Swanswell is a drug and alcohol rehabilitation service based across the Midlands. When they explained what they did, we wanted to help, but were initially worried about their name. We weren’t convinced that the name of a small river in Coventry (the ‘Swanswell’) was really going to work for the service.

But it swiftly became clear that a name change wasn't on the cards: it was the legacy name that would bind together several different services, in different locations across a region. And when we began our design work, we started to realise that a name that ended in ‘well' could actually be useful. We tried various typographic experiments before we saw that a piece of paper, crumpled at one end butΒ smooth at the other, could act as a suitable metaphor for someone's life smoothing itself out.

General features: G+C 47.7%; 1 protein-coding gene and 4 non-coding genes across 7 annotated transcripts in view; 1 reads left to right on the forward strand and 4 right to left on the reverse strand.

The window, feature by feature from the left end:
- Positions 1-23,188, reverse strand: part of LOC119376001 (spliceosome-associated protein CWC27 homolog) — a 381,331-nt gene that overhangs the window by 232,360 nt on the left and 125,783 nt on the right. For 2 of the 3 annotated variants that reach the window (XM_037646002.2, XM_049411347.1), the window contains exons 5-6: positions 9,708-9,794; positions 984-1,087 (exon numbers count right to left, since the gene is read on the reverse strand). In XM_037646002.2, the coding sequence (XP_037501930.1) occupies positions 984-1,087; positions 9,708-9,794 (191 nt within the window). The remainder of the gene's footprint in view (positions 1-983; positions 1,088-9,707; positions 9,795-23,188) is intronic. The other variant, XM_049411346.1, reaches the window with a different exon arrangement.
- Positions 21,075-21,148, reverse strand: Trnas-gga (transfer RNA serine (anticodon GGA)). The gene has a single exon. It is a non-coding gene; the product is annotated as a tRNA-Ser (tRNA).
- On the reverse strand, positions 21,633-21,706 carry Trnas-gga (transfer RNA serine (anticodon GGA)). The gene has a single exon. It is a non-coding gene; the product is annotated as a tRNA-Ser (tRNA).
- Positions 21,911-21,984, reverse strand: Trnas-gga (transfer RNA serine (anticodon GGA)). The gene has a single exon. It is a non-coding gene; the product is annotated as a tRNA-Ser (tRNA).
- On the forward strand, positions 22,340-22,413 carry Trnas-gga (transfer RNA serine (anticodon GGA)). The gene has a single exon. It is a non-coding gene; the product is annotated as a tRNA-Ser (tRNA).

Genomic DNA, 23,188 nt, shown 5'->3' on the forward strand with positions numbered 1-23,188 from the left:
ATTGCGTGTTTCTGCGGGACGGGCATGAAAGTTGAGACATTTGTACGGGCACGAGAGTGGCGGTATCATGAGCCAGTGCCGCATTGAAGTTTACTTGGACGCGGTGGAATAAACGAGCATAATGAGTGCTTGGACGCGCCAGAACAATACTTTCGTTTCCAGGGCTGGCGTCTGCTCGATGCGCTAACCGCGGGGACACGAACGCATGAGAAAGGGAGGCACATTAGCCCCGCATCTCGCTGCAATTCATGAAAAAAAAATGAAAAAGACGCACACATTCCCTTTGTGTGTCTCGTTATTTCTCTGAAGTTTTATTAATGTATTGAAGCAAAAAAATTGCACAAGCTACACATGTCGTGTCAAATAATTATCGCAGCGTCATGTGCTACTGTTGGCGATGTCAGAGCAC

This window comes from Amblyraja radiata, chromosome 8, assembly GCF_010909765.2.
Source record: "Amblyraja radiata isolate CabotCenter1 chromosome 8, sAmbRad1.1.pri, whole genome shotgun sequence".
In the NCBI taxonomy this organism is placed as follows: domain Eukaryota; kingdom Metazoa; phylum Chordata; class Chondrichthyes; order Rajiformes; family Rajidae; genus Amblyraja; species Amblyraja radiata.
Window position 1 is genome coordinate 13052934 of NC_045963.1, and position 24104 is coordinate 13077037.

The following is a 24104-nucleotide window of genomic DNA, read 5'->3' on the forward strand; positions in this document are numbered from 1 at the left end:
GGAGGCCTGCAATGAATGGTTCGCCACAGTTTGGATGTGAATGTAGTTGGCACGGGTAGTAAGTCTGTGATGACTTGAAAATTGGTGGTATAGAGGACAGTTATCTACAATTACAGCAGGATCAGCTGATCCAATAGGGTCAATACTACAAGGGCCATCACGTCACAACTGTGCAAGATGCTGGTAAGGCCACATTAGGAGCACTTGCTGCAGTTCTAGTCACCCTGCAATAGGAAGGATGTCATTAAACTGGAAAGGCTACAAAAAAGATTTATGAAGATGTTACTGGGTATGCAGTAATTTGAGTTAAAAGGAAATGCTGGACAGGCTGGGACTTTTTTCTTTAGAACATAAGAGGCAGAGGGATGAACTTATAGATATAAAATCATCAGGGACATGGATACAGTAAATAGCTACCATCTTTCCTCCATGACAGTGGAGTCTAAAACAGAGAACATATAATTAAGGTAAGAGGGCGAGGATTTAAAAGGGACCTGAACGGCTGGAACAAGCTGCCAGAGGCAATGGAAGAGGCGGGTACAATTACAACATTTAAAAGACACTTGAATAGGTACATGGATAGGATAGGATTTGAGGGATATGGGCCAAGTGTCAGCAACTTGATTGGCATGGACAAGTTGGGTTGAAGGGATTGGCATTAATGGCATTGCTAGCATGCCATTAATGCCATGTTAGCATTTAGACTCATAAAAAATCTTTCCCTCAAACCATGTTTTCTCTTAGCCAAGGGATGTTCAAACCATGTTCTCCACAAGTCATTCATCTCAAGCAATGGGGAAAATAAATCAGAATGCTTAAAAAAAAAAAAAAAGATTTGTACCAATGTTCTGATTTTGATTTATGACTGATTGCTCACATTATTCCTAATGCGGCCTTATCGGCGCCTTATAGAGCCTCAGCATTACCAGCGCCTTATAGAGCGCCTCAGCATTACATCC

In fact, when we showed the idea to the client, we actually presented it as a crumpled piece of paper in our hands, and luckily they saw immediately the potential of the idea, which was swiftly extended into a series of versions of the core mark, and the typographic variations you see above.

As well as the crumpled words and phrases that form the core of Swanswell's identity ‘toolkit', we've found that the approach can work with images to visually demonstrate how drugs and alcohol can place pressure on and destroy relationships and families. We were worried that this thought might seem too powerful until we tested it - in research sufferers found the visual effect more moving than anything else in the room.

One of Swanswell's most intriguing applications is their business cards - each employee receives a small book of one colour cards which they remove from their pad and scrunch at one end before handing them over. A physical demonstration of their logo (and service) first-hand.

Shown below isΒ a simple stop-frame animation that we have developed of the mark, which further shows how the idea can be extended into a wide range of printed and visual media.